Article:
Kwiatkoski has proven to be a solid run stopper but struggles in pass coverage. He was a solid fourth round selection, the argument could be made that De’Vondre Campbell would have been a better selection, but his performance hasn’t been lightyears better than Kwiatkoski.

Round 4 (Pick 124)

Deon Bush

S, Miami

Current Team: Chicago Bears

It’s been three years and the Bears still aren’t certain what they have in Bush. They certainly don’t have a star defensive back, but they may have a serviceable one.

After seeing a little playing time as a rookie, Bush has found himself behind Adrian Amos and Eddie Jackson and hasn’t seen much playing time on defense. Bush enters the final year of his rookie contract as the Bears third safety and if there are any injuries to Jackson or newcomer HaHa Clinton-Dix, Bush will be the man slated to fill in.

Round 4 (Pick 127)

Deiondre’ Hall

S, Northern Iowa

Current Team: Philadelphia Eagles

Hall is the first draft selection from 2016 that is no longer on the team. Hall showed some flashes at corner as a rookie, but the Bears didn’t see it as a fit for him and moved him to safety during his sophomore season.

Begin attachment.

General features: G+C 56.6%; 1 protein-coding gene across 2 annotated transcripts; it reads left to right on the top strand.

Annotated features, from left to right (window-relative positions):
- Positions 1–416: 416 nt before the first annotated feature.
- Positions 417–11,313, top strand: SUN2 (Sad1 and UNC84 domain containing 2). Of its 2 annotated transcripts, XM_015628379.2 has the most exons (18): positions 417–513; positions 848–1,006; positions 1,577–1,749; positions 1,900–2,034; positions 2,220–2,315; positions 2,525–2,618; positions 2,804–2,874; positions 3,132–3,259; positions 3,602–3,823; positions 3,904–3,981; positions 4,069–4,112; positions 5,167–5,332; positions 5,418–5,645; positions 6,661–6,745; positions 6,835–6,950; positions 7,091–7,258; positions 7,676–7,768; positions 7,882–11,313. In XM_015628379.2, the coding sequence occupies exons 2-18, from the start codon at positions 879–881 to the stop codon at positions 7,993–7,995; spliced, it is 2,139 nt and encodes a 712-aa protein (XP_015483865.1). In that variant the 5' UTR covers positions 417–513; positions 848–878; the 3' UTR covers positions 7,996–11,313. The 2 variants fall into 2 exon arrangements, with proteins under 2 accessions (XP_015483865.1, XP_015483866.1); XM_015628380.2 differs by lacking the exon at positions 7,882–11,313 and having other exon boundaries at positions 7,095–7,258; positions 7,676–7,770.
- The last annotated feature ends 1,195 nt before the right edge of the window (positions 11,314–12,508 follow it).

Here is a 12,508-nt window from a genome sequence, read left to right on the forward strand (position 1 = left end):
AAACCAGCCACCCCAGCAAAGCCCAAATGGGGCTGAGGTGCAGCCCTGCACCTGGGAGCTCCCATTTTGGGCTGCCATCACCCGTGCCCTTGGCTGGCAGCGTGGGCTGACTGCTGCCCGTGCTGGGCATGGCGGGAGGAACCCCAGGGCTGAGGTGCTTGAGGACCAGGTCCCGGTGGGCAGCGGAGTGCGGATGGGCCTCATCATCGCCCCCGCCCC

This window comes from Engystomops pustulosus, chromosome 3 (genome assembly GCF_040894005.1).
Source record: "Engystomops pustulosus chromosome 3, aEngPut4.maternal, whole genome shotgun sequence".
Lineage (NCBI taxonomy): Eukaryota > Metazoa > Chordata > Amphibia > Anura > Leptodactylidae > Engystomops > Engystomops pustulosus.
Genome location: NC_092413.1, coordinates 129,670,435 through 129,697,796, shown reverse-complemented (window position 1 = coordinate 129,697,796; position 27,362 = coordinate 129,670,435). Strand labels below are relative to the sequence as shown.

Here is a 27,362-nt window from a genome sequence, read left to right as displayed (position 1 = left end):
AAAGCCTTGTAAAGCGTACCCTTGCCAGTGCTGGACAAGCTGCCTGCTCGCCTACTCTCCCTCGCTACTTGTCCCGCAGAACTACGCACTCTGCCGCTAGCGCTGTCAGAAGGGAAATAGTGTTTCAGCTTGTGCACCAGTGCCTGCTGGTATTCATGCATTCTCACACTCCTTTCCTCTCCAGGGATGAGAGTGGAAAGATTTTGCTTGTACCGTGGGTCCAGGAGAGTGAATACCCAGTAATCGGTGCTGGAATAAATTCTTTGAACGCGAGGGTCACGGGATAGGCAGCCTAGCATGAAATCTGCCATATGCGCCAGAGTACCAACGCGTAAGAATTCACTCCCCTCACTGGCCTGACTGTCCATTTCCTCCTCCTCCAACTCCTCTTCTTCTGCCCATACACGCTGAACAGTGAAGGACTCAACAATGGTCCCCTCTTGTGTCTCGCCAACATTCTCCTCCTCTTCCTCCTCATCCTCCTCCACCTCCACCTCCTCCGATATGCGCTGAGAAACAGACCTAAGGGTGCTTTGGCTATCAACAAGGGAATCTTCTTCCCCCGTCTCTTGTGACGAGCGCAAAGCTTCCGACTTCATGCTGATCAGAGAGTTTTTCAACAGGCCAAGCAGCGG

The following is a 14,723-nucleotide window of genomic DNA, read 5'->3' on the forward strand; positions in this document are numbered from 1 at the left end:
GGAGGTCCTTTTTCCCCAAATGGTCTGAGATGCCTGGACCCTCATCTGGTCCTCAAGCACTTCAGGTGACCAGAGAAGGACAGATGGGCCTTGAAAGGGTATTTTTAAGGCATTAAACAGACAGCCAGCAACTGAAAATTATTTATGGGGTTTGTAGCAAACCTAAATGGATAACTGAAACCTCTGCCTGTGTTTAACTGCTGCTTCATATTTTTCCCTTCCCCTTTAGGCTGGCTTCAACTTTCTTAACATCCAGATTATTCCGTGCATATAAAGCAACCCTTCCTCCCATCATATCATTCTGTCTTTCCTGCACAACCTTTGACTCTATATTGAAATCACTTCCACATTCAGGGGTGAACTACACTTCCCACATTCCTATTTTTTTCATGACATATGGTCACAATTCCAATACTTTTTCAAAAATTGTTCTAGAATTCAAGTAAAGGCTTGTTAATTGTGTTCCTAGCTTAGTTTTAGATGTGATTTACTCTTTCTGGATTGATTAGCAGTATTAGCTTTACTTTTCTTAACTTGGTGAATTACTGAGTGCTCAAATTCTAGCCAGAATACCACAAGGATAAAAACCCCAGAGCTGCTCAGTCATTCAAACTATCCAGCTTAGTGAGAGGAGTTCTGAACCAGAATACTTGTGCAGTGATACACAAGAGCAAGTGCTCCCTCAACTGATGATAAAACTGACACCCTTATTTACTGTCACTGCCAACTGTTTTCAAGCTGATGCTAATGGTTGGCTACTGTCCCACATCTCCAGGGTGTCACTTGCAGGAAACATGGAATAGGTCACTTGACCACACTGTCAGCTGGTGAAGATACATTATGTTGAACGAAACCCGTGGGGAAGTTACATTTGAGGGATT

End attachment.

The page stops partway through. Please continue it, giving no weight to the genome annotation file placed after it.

He has struggled with injuries and some off-the-field issues during his time in Chicago. After two seasons, the Bears shipped Hall to the Philadelphia Eagles for a seventh round pick.

Round 5 (Pick 150)

Jordan Howard

RB, Indiana

Current Team: Philadelphia Eagles

Howard was an absolute steal as a fifth round pick for Ryan Pace. The Bears spent a fourth round pick on Jeremy Langford the year prior, and Howard looked like he could complement Langford well. Langford could be more of a runner outside the tackles and pass catcher while Howard would focus more inside the tackles.

Langford struggled early and when Howard finally got the nod as the starting back, he never looked back. Howard became the feature back for Chicago over the past three seasons. Howard struggled to fit in Matt Nagy’s system in 2018 but that shouldn’t detract his success he had during his first two seasons in Chicago.